Add Tags

Within the MQTT Connector, tags that are contained within the Connector Topic refer to individual MQTT topics that share the settings defined for the connector topic.

Note that “Generic” (publishing) topics are not expected to contain any tags because MQTT topic names are automatically generated within Tasks based on the connected tags.

To add tags, and therefore MQTT topics, to a connector topic, select a connector topic in the navigation tree and press the “Add” toolbar button.


In the dialog, enter one or more MQTT topics in separate lines.


Click the “Add” button in the dialog to add the defined MQTT topics as tags to the connector topic.

Alternatively, you can use the tag browser to connect to the MQTT broker and query available topics. The tag browser will subscribe to the given root topic, wait for MQTT messages to arrive and present the messsage topics in hierarchical form. Enter a root topic ending with ‘#” to capture all MQTT topics that match the string before ‘#’. Some brokers may not allow subscribing to the top level ‘#’ root topic; you may need to define a more specific root topic.

If MQTT topics contain JSON payloads then you may optionally want to check the “Decode JSON” option. This will inspect JSON payloads and make values within JSON objects available as individual tags.

Select one or more tags to drag onto the topic panel to add these tags (MQTT topics) to the connector topic.



The tag browser can only display topics that are active (messages are being sent) or retained (messages that are kept in storage by the broker). If messages are sent infrequently then it may take a little while for the tag browser to populate the tree view. Note also that the load of the MQTT broker may increases if many MQTT topics are captured by a high level root topic.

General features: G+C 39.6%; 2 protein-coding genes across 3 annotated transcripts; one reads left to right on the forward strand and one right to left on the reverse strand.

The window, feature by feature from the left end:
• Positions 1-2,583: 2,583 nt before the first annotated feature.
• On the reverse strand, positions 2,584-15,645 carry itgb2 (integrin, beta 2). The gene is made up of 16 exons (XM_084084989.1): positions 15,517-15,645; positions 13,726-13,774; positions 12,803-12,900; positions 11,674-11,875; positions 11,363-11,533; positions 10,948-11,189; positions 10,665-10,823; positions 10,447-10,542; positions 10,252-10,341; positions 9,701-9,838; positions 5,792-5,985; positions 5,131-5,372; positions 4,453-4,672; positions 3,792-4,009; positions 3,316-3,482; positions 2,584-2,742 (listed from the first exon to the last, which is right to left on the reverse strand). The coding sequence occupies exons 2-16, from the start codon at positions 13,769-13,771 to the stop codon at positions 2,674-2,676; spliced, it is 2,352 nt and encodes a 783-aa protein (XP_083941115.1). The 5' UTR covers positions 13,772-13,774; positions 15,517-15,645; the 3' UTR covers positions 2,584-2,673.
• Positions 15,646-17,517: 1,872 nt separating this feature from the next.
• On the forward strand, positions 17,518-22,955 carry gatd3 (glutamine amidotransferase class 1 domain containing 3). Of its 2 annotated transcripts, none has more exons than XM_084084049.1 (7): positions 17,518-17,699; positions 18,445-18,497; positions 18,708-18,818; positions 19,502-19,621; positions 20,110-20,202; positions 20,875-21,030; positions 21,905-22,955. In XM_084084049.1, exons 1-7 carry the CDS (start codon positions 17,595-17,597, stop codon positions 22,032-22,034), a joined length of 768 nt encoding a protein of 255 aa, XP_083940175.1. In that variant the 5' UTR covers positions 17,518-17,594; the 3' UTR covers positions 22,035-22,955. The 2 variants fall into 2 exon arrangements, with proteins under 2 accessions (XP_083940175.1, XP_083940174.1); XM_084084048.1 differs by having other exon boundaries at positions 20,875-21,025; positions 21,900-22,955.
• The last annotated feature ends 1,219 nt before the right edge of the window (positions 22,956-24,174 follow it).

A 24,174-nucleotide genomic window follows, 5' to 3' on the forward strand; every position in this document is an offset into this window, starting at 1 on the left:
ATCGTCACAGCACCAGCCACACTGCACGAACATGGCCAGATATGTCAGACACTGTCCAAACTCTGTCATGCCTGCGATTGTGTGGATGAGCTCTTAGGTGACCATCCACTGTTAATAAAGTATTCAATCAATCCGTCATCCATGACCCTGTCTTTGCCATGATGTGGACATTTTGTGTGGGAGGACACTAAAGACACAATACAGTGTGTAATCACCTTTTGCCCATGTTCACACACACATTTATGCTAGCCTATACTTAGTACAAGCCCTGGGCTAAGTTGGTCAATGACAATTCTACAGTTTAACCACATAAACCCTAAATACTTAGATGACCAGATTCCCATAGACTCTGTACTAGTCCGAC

Tag Settings

Select a tag in the content panel to modify its settings.

  • Name
    Choose a name for the tag. By default, this will be the same as the MQTT topic name.
  • MQTT Topic
    The MQTT topic is the “address” of the tag within the MQTT broker.


You can use wildcards here, but be carefull not to “capture” too many topics. If a wildcard topic is used, then the tag will receive all updates matching the wildcard topic. This is most useful when receiving JSON messages from multiple devices that are then decoded in Tasks for further processing. For tags containing wildcard topics, the MQTT connector places the orignal payload into a new JSON object containing the originating MQTT topic and the payload itself. For example, a JSON payload like this…

{ "temperature": 19.1, "pressure": 998, "humidity": 71.6 }

…that arrives for an MQTT topic sensors/sensor1 will be placed into a new JSON object like this:

    "topic": "sensors/sensor1",
    "value": { "temperature": 19.1, "pressure": 998, "humidity": 71.6 }

A wildcard MQTT Topic that would capture data from all sensor devices could in this case be, for example, sensors/#. Please see the example section for further guidance.

  • JSON path

    If the MQTT topic value contains a JSON object then you may optionally enter a path to a value within the JSON object to retrieve individual values. The JSON path maybe, for example, the name of a property within the JSON object.

    For wildcard MQTT topics, the individual value is retrieved before placing the value into the new JSON object as described above.

Remove Tags

To remove tags from a topic, select tags within the topic’s content panel, then press the toolbar’s “Remove” button to remove selected tags.



Note that the tags are also removed from any task using the tags.